The tape was intended to be circulated to the CEO of corporations facing workshop bans on smoking.
1991 Aug 23: The E Bruce Harrison Co has prepared a document "Communicating With Business About Smoking Policies" for RJ Reynolds Tobacco.
• Phase 1 — The DuPont Scenario
Survey of the Fortune 500 Companies
• Phase II — Model Program (briefing book etc.)
• Phase III — Delivering the message (Selling the Accommodation Model)
Step 1: Present to the company
Step 2: Meet the CEO program
Step 3 : Presentation to Business Groups (BRT, NAM, Chambers of Commerce, etc)
Step 4: Seminar series with the American Management Association
This was to be a series of half-day seminars for RJ Reynolds in selected cities, with the assistance of the American Management Association. The seminars would be led by attorney Robert Nobile. Matt Swetonic has already approached the AMA.
[Both the RJR and the AMA documents are together in this file.]
Step 5: National Environmental Development Association/TIEQ coaltion
Step 6: Entertainment Organisations Coalition
Step 7: Presentation to Science Organisations
The attached submission to the AMA says:
E. Bruce Harrison & Co. is a consulting firm specializing in environmental issues. Mr. Swetonic is a Senior Vice President and the Director of Environmental Operations for E. Bruce Harrison & Co.
One of the largest tobacco companies is a client of E. Bruce Harrison & Co. This tobacco company is interested in sponsoring a series of half day "public" seminars in strategic cities across the country on "The Development of Smoking Policies in Corporations." Both the tobacco company and E. Bruce Harrison & Co. believe that American Management Association is the organization best suited to developing and delivering such seminars.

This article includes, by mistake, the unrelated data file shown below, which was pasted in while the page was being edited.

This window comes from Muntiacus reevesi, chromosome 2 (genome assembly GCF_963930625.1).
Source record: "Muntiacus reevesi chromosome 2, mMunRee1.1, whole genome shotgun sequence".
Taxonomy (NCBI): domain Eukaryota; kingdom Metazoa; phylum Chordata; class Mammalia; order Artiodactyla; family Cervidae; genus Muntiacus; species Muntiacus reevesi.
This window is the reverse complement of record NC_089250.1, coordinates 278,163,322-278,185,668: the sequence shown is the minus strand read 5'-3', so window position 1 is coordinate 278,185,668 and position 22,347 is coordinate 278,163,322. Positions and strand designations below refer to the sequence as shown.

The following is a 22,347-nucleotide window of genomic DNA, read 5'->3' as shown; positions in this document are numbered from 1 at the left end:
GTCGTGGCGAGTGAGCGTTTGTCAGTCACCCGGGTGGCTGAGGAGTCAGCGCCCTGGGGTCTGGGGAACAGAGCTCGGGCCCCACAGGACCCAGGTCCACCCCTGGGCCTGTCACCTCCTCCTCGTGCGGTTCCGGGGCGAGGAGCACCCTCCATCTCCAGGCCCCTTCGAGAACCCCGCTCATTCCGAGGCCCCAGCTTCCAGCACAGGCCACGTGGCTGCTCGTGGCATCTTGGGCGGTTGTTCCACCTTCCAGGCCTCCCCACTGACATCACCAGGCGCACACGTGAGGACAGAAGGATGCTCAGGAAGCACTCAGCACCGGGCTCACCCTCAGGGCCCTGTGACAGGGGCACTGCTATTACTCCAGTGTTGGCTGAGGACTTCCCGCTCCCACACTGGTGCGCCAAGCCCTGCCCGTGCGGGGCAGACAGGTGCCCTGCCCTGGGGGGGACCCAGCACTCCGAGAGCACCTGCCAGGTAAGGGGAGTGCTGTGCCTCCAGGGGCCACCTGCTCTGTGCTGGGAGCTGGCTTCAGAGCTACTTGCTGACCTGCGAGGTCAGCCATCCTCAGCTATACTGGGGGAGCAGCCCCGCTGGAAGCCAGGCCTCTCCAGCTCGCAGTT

One of AMA's most popular course leaders is Bob Nobile. Mr. Nobile is an attorney who specializes in the development of Human Resource Policies and Procedures. He has written a book in which he has a chapter on Smoking and Non-Smoking Policies. A copy of his biography is attached to this proposal.
Without having spoken to E. Bruce Harrison & Co.'s client, Mr. Nobile tentatively makes the following suggestions as to what might be covered in a program on the Development of Smoking Procedures in the corporate world.
Budget details are included.
1991 Dec 13: Swetonoc is defending the "Joe Camel' appeal to children and the calculations of the financial cost of children smoking. http://legacy.library.ucsf.edu/tid/fhf33d00/pdf
1992: With E Bruce Harrison Co, NY in advising RJR on George Carlo
1992 May: In May 1992 Swetonic compiled a eight-page memo history reviewing the frustrations Hill & Knowlton had experienced in trying to promote the Premier cigarette since it took over the account from Burson-Marsteller in August 1987.
1992 May 6: RJ Reynolds had decided to try once again with the Premier cigarette. David Kalson, Matt Swetonic and Ward Hubbell were being briefed by Tom Griscom and Betsy Annese of RJR. Reynolds was building a plant overseas to make a modified version.
The agreed problem with the first launch of Premier was "that smokers generally didn't like it" and the TV news programs mocked it. It was also expensive.
They now needed to generate a "grassroots demand for advanced technologies in cigarettes.," and so science writers were a key target.
He [Griscom] contemplates scientific conferences in Europe and Japan in addition to important single hits like a Readers Digest [endorsement].
The AMA had petitioned to have the first release classified by the FDA as a drug.
On the political side, RJR will be hiring an unnamed political consultancy firm.
[This relaunch was given the Codename "Project SOP"
See follow-up document from Swetonic, defining and distributing tasks.